Living Minimally With Kids

One of the most common questions we get on our blog and in our Facebook community is how to live minimally when you have children.  Yes, this could be a tough one if you already have kids when you begin your minimalist journey.  If you haven’t had kids yet, it’s a bit easier to implement living simply.  We’ll talk about both starting first with how to start living minimally with kids and a family.

Things were so much simpler 40 or so years ago – kids played outside with what they had.  Most families were a one income household and essentials came first when it was time to purchase anything.  Toys were given at birthdays and during the holidays ALONG WITH essentials such as clothes and shoes.  As I am in my 50’s, it was fairly easy for me to slip back into a minimalist lifestyle but I didn’t do it until after my daughters were both in their 20’s.  My daughters had so much “stuff” it was all over the place when they were growing up.  Much of it had to do with my guilt of being a working parent and we often would shop as recreation.   If I were to do it all over, I would have adhered more to how I was raised and kept toy purchases to special occasions.




Easy for me to say right? If you already have kids you know how challenging it is in today’s world to keep the “wants” to a minimum. Everything is on BLAST all the time starting with commercials not only on TV but popping up on all the “safe” kid sites on the internet. It’s no wonder the kids rooms looks like the aisles at Toys R Us. Drive anywhere and you are sure to see hundreds of stores and yes the kids will want something in one of those stores.  So where do you begin?  Just like when YOU started on your journey, you begin where you are.  (If you would like to test drive a minimalist lifestyle with your family – take our 10 for 10 Minimalist Living Challenge: Healthy Family Lifestyle)

If your kids are very young, you probably will not have to do too much as they are already living in your minimal environment. Our kids are little sponges – they absorb not only what we say but what we DO. If your kids are older, however, or this is a new lifestyle for you, the discussion could be sticky but that’s okay. Start with explaining why you live minimally and simply.  The many reasons we living minimally range from concern for our planet to not wanting to waste resources to ethical treatment of animals to a desire to be debt free – and every single one of these reasons is important. Starting there, the first thing to do is to sit down and explain to your children – if they are of the age that they can understand – why you have chosen to live minimally and simple.   They may already have picked on our how your family lives simply and sitting down to have a discussion will help them to better understand the why’s.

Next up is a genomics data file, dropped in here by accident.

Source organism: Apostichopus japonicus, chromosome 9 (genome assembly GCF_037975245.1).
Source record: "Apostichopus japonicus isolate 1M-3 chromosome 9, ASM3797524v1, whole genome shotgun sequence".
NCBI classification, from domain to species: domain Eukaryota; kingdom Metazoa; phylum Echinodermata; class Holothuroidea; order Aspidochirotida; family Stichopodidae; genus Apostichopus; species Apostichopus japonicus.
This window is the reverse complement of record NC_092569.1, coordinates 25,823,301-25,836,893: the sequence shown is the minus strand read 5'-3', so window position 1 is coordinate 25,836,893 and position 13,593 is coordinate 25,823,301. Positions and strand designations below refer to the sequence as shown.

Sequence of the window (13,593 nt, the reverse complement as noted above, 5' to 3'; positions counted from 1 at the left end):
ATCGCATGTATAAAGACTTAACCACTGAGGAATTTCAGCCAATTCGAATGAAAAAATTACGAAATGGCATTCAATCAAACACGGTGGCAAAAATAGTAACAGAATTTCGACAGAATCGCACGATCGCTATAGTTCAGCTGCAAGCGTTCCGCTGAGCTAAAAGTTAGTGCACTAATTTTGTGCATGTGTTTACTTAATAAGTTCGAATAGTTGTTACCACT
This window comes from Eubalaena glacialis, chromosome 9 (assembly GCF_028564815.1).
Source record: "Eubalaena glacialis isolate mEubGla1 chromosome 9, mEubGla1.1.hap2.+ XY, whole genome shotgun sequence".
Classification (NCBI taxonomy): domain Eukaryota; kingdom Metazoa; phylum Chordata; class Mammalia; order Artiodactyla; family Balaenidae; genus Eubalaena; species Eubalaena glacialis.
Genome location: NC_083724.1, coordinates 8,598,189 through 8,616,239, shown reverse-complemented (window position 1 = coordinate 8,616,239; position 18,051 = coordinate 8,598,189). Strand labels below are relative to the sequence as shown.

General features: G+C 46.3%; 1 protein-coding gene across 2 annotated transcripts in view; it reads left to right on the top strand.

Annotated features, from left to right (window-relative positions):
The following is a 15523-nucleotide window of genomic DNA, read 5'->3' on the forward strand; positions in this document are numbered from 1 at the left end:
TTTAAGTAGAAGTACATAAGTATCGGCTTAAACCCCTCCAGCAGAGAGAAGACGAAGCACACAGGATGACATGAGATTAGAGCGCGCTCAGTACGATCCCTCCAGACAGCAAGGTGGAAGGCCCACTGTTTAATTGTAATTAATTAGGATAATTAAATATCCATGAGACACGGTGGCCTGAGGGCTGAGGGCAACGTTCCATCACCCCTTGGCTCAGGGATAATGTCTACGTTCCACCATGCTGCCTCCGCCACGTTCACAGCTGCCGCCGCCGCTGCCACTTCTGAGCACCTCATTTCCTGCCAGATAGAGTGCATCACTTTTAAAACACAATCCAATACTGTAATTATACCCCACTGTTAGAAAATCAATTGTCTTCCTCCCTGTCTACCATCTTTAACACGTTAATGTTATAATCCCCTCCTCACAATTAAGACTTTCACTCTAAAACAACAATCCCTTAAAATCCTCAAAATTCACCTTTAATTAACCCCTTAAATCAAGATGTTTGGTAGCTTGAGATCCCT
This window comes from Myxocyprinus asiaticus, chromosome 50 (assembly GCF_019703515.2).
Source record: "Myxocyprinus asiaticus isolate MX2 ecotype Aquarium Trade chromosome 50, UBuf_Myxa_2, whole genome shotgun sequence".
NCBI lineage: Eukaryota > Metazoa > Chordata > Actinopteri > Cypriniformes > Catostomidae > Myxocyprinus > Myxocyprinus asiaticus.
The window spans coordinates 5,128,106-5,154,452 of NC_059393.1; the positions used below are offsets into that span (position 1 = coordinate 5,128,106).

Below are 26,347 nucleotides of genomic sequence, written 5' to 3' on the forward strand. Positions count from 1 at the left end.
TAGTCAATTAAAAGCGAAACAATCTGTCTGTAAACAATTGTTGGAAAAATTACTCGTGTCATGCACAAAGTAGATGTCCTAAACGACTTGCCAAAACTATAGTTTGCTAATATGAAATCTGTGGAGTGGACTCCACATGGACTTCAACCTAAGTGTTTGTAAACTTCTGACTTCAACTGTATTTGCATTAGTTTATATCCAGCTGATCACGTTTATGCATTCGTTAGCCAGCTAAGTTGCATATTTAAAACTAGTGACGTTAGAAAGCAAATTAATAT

Now that the kids sort of understand the reasons for your lifestyle, help them to get on board – BUT do it at their pace not yours.  If you tell your kids they have to get rid of half the things in their bedrooms, you are going to have a mini war on your hands.  Take it as simple as you did yourself by starting drawer by drawer, closet by closet and corner by corner and work your way through the room at their comfort level – not yours.  Each of us is unique including our children and we all will have different responses to the minimalism process – and that’s okay.

How To Live Minimally With Kids MinimalismIsSimple.com

Is it possible to live minimally with kids? Yes. This essay shows you how.

As you are working through the rooms, it’s the perfect time to talk about why we don’t buy things we don’t need. These topics might make it easier for you to start the discussion with your kids:

  • We are not identified by our stuff.
  • Some kids are not as lucky as they are.
  • How much the kids that will receive your child’s donations will appreciate them.
  • How it’s important that we live on less than what our income is.
  • That we think about purchases before we go out and buy impulsively.
  • How much room we have without all the clutter.
  • We control our “stuff” – the stuff doesn’t control us.

Our kids see more than we often give them credit for. Be patient with them especially if they haven’t lived minimally for most of their lives.  It is a challenge for all of us to think about what to keep and what not to keep.  Guide them lovingly at their pace and one day you will hear “I’d like to donate my toy to some kid that needs it.” Be proud – be very proud.

Blessings,

Denise


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For tips on how to begin your decluttering journey, you can Start Here, or snag a copy of the 30 Day Challenge (our Minimalism and Decluttering eBook).

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